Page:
"Destruction of the embryo in the mother's womb is a violation of the right to live which God has bestowed on this nascent life. To raise the question whether we are here concerned already with a human being or not is merely to confuse the issue. The simple fact is that God certainly intended to create a human being and that this nascent human being has been deliberately deprived of his life. And that is nothing but murder."
Ardent, practicing Catholics will quickly learn from the historical record that from apostolic times, the Christian tradition overwhelmingly held that abortion was grievously evil. In the absence of modern medical knowledge, some of the Early Fathers held that abortion was homicide; others that it was tantamount to homicide; and various scholars theorized about when and how the unborn child might be animated or "ensouled." But none diminished the unique evil of abortion as an attack on life itself, and the early Church closely associated abortion with infanticide. In short, from the beginning, the believing Christian community held that abortion was always, gravely wrong.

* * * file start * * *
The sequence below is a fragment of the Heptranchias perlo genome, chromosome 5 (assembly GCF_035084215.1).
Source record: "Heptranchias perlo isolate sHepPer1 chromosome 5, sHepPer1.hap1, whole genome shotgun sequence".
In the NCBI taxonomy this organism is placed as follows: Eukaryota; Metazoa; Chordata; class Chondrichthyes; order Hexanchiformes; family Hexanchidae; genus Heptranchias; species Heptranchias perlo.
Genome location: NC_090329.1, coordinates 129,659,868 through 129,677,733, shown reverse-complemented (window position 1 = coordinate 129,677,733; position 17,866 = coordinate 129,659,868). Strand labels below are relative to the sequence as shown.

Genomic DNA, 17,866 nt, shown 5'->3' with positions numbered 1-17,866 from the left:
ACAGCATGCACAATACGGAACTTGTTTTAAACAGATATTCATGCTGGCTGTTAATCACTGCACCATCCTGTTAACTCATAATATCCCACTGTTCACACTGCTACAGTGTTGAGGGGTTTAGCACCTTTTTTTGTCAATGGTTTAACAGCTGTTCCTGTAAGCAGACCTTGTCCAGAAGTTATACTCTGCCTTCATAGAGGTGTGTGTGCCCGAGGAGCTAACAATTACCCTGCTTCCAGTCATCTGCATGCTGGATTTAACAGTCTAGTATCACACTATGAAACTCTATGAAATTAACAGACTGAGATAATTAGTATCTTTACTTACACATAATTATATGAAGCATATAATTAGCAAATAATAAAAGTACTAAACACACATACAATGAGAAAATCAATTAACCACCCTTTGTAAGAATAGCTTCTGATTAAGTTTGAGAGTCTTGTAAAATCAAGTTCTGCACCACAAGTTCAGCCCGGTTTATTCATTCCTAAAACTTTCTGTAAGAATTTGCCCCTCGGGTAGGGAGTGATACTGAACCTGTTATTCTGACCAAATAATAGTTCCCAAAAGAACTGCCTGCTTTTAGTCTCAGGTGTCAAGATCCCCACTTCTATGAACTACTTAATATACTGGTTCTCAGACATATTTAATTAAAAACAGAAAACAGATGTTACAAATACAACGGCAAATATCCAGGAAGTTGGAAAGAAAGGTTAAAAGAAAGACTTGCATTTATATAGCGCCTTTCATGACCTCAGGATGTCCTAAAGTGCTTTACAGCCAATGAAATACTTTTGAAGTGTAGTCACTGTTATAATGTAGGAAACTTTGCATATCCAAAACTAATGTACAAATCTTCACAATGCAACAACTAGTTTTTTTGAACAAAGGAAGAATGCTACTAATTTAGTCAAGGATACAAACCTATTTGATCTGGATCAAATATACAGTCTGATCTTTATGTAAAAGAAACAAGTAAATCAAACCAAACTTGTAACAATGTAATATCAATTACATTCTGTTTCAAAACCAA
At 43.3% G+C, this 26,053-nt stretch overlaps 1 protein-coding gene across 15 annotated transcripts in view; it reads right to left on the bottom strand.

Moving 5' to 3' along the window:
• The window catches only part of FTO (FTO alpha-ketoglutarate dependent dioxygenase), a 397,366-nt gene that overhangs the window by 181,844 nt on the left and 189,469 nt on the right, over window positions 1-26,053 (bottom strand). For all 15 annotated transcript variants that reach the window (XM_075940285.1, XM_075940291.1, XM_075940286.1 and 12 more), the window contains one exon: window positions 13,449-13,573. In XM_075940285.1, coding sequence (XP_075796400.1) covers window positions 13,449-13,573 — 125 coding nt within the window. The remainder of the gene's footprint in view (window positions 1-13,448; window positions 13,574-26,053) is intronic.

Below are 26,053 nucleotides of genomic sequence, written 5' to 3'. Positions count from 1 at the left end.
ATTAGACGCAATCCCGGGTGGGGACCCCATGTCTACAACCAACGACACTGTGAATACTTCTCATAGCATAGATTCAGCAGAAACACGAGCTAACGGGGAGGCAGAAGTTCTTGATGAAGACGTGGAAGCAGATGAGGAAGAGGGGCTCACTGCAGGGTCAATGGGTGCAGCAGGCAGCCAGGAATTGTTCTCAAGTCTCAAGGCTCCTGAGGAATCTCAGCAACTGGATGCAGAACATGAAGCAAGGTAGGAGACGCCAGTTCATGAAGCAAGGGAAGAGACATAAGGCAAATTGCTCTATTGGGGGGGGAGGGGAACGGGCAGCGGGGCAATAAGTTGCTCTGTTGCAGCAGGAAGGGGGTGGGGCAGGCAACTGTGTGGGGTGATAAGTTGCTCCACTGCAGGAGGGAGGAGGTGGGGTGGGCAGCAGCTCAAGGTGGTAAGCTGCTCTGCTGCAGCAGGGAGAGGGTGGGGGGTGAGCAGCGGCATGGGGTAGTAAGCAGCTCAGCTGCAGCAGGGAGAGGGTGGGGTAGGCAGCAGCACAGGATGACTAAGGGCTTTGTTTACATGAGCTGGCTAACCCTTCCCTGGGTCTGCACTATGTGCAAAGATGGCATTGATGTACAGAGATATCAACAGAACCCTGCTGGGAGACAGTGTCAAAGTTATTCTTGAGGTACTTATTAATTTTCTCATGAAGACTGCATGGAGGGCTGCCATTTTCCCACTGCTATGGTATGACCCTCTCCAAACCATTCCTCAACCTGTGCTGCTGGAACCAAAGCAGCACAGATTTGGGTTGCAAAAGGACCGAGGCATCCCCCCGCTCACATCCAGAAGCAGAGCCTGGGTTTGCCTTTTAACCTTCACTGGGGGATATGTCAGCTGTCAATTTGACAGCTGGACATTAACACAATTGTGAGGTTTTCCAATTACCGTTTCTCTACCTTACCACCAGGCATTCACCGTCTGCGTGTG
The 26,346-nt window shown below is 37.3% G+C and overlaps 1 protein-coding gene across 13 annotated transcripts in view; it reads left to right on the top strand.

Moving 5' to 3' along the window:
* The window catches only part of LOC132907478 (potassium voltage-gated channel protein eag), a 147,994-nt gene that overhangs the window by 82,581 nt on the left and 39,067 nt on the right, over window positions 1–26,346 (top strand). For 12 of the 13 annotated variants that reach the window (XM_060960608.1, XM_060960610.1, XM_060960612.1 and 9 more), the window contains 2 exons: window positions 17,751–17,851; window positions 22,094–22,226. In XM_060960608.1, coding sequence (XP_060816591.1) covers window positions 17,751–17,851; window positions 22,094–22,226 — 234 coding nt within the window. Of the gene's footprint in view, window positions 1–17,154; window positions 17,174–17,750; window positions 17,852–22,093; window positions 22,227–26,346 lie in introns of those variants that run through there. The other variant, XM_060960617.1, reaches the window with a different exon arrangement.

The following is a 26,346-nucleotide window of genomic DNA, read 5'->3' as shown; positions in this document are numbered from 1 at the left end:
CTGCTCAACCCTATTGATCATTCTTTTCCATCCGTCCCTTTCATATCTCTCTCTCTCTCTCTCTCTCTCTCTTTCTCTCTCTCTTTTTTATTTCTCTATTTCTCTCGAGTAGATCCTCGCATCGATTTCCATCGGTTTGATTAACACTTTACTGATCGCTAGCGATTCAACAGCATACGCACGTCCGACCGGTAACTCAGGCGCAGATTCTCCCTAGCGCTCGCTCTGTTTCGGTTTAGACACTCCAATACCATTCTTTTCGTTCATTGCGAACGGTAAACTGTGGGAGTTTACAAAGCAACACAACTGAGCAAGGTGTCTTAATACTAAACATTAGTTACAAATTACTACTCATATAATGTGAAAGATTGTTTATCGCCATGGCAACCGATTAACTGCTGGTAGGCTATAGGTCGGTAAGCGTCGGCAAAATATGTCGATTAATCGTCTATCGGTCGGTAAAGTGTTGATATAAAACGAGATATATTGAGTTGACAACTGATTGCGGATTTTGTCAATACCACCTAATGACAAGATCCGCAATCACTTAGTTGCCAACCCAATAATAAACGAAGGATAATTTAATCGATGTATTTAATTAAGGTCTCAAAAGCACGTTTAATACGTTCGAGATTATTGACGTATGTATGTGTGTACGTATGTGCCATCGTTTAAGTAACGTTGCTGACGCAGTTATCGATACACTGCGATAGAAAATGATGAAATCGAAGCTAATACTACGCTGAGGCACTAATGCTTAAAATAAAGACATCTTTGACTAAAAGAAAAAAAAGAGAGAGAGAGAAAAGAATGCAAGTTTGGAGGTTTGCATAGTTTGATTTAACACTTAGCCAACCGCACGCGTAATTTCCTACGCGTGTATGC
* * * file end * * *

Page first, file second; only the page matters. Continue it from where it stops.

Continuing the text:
Of course, we now know with biological certainty exactly when human life begins. Thus, today's religious alibis for abortion and a so-called "right to choose" are nothing more than that - alibis that break radically with historic Christian and Catholic belief.
Abortion kills an unborn, developing human life. It is always gravely evil, and so are the evasions employed to justify it. Catholics who make excuses for it - whether they're famous or not - fool only themselves and abuse the fidelity of those Catholics who do sincerely seek to follow the Gospel and live their Catholic faith.
The duty of the Church and other religious communities is moral witness. The duty of the state and its officials is to serve the common good, which is always rooted in moral truth. A proper understanding of the "separation of Church and state" does not imply a separation of faith from political life. But of course, it's always important to know what our faith actually teaches.